It is undeniable that broadband and cable have made tremendous strides in 2013, and 2014 is shaping up to be just as progressive. As technology evolves, so must its infrastructure and pundits believe that we are on a precipice of something great, though the picture hasn’t fully been painted just yet. Broadband US TV brought together a panel of experts to review the past year and discuss trends going into 2014. Some of the highlights:

–        IP Transition: A hot button topic in FCC circles has been FCC Chairman Tom Wheeler’s dedication to the IP transition despite his hesitancy to jump in with both feet. “The FCC and Congress have a responsibility not only looking at policies, but to prevent disruptions,” said Jeff Silva, senior telecom analyst with the Media Advisors Group. Members of the panel all agreed that shifting from the traditional copper infrastructure to IP-based communication would be no simple task, with small businesses worried about latency and buffering, according to Harold Feld, SVP of Public Knowledge. “We want to see a tech upgrade” along with the phase out, Feld said. Knowing just how delicate this huge undertaking is, Wheeler has started tapping the brakes on the transition while he attempts to carefully navigate the industry’s way through this snowstorm.
–        Net Neutrality: Yes, we’re still waiting on the courts to rule on Verizon’s challenge of the FCC’s Open Internet principles. In the meantime, AT&T made noise at CES this week by announcing its sponsored data plan for wireless, in which companies can pay for customers’ data usage of their products.  The idea has raised the hackles of consumer groups. Silva believes sponsored data will become the norm, but he doesn’t believe net neutrality is going to be settled any time soon. It doesn’t look like AT&T’s sponsored data plan would fall under existing FCC rules, which deal with wireline. At CES on Wed, Wheeler said he’d take a wait-and-see approach and intervene only if it interfered with the  Internet or developed into an anti-competitive practice.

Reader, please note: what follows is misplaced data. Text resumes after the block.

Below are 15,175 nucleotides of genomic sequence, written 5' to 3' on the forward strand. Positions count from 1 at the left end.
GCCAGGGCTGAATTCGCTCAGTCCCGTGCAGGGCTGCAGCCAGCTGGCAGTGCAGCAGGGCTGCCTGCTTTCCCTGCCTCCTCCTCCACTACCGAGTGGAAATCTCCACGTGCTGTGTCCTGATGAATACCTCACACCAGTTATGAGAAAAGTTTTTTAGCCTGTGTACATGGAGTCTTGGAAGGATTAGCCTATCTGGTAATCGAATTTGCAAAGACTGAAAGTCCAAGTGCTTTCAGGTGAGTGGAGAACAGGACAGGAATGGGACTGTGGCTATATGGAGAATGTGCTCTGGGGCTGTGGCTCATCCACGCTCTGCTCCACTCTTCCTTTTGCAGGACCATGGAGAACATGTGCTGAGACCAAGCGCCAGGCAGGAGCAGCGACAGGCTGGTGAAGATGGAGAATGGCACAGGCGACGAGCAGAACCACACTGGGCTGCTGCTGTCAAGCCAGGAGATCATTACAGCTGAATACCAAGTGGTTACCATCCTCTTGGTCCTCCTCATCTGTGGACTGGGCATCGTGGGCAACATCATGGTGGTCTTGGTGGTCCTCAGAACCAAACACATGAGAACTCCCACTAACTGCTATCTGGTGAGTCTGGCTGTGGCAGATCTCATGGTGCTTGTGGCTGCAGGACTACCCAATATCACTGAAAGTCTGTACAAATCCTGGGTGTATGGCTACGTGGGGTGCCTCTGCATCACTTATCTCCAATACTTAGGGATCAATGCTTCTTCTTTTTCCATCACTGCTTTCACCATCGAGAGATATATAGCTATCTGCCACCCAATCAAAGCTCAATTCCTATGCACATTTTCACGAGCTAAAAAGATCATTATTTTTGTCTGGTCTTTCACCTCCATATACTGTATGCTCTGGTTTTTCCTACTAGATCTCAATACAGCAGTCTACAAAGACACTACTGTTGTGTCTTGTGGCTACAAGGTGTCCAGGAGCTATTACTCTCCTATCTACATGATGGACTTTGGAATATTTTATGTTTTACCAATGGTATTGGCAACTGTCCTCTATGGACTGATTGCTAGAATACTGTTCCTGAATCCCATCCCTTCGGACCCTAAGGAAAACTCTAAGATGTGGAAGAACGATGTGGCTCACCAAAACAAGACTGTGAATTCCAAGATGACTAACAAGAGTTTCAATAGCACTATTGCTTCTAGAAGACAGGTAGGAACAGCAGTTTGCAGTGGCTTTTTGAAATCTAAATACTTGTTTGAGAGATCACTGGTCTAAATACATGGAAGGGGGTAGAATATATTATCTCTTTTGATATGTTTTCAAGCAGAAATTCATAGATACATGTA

–        1 Gigabit: 2013 also saw a lot of gigabit broadband buzz. “Google really changed the game with the fiber network,” said Paul Gallant, telecom policy analyst for Guggenheim Securities. While Precursor Group President Scott Cleland believes the gigabit would be beneficial to organizations and cities, he still believes “a gigabit to a house is wasteful and ridiculous” without advanced enough consumer applications to take up the bandwidth. “There was a lot of demand and economic potential and [implementing] it wasn’t as hard as a lot of people were thinking,” argued Feld.
–        Communications Act Update: The advancement of broadband has stirred up a lot of conversation on the Hill with regards to the Telecom Act Reform. “Now that Congress is looking at the foundation of the Communications Act, it will have an over-hang on everything the FCC does,” Cleland said. That includes any potential cable consolidation, added Silva.

While all the panelists made their bold predictions for 2014, perhaps Cleland made the most interesting prediction of all. “The de-Americanization of the Internet” snowballed by the Snowden effect and NSA leaks. The internet has traditionally been an American service, where the big tech companies have based headquarters out of and probably more importantly, where data is stored. Countries outside of America such as China and South Korea are requiring companies like Google, Twitter and Facebook to route their traffic through their own domestic domain extension. 

The Daily


Effros: The More We Change

Folks get it these days; the price for video entertainment is going to continue to go up. It has to. The theory that competition was going to force the desired multiple players to compete on price has always been wrong.

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